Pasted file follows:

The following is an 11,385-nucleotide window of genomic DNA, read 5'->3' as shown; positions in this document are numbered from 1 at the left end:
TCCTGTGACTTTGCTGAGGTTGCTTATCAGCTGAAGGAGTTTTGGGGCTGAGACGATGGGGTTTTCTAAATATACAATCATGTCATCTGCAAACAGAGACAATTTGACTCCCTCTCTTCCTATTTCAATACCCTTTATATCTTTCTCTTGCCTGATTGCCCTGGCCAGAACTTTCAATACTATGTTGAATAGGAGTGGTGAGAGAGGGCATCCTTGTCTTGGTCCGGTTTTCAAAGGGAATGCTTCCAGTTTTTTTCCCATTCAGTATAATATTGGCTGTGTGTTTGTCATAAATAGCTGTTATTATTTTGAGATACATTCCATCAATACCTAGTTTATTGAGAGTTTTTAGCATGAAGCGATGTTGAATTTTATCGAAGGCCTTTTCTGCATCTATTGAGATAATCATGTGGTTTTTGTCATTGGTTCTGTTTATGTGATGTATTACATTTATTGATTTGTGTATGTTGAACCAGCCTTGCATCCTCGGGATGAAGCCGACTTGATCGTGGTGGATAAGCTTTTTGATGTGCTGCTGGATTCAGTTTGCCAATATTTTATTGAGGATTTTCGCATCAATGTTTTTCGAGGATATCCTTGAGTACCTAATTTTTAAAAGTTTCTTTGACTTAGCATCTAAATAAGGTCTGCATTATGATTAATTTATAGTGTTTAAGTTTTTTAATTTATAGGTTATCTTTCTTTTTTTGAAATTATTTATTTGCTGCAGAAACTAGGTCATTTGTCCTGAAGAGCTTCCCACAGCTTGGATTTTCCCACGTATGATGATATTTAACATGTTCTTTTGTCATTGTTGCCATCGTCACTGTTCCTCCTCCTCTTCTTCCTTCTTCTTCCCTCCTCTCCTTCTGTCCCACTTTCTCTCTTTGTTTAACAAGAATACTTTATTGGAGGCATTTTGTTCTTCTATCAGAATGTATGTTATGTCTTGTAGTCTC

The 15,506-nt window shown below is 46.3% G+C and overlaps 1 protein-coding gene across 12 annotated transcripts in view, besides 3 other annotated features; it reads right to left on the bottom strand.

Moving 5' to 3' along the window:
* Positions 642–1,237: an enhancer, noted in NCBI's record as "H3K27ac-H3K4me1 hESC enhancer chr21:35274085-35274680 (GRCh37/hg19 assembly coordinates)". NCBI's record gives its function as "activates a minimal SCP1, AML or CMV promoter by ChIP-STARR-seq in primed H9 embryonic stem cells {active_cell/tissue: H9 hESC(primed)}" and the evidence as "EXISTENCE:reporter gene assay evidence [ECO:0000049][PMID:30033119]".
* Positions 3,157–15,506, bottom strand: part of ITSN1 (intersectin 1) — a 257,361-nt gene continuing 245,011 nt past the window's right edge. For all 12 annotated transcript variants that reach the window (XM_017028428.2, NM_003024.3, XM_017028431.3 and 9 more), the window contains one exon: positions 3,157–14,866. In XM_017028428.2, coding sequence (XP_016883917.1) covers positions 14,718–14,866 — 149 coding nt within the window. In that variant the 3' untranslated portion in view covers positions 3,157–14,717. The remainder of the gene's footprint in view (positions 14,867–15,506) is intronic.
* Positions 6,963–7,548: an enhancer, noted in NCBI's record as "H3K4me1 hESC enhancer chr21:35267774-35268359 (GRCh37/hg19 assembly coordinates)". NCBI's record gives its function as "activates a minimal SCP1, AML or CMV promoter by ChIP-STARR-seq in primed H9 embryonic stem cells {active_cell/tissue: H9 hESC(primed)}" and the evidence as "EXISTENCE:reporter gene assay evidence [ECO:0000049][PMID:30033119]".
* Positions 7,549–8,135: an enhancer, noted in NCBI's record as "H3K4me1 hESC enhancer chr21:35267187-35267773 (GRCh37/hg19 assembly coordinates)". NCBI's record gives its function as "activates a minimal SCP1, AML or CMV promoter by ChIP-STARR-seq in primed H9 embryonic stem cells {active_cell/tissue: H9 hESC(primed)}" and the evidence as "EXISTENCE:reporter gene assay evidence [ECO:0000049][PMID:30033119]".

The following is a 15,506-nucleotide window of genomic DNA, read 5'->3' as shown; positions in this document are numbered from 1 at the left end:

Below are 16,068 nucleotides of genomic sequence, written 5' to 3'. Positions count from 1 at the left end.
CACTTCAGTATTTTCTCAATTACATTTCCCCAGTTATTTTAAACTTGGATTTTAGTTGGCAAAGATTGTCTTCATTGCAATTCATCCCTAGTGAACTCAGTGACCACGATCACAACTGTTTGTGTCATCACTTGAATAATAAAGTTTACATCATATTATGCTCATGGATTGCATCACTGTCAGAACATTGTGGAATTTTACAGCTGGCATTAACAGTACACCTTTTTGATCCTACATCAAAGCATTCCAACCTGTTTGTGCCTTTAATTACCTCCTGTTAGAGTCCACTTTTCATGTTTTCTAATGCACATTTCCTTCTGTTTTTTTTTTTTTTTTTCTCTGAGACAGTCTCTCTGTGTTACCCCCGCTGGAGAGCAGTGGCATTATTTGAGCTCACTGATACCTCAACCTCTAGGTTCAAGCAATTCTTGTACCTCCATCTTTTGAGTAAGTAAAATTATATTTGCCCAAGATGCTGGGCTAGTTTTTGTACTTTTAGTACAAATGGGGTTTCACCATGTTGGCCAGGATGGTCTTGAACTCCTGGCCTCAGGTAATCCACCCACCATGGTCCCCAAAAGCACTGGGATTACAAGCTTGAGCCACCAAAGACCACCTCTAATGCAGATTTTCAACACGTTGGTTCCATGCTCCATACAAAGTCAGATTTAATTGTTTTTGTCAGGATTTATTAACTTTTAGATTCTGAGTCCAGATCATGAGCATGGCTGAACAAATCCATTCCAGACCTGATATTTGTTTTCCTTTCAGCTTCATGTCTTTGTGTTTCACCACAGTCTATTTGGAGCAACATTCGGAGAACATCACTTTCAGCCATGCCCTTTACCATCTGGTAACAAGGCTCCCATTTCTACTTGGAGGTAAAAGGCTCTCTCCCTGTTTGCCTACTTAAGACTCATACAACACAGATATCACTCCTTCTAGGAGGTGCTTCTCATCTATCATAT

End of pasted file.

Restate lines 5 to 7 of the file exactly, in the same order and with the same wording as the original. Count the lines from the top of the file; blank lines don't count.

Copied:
* Positions 642–1,237: an enhancer, noted in NCBI's record as "H3K27ac-H3K4me1 hESC enhancer chr21:35274085-35274680 (GRCh37/hg19 assembly coordinates)". NCBI's record gives its function as "activates a minimal SCP1, AML or CMV promoter by ChIP-STARR-seq in primed H9 embryonic stem cells {active_cell/tissue: H9 hESC(primed)}" and the evidence as "EXISTENCE:reporter gene assay evidence [ECO:0000049][PMID:30033119]".
* Positions 3,157–15,506, bottom strand: part of ITSN1 (intersectin 1) — a 257,361-nt gene continuing 245,011 nt past the window's right edge. For all 12 annotated transcript variants that reach the window (XM_017028428.2, NM_003024.3, XM_017028431.3 and 9 more), the window contains one exon: positions 3,157–14,866. In XM_017028428.2, coding sequence (XP_016883917.1) covers positions 14,718–14,866 — 149 coding nt within the window. In that variant the 3' untranslated portion in view covers positions 3,157–14,717. The remainder of the gene's footprint in view (positions 14,867–15,506) is intronic.
* Positions 6,963–7,548: an enhancer, noted in NCBI's record as "H3K4me1 hESC enhancer chr21:35267774-35268359 (GRCh37/hg19 assembly coordinates)". NCBI's record gives its function as "activates a minimal SCP1, AML or CMV promoter by ChIP-STARR-seq in primed H9 embryonic stem cells {active_cell/tissue: H9 hESC(primed)}" and the evidence as "EXISTENCE:reporter gene assay evidence [ECO:0000049][PMID:30033119]".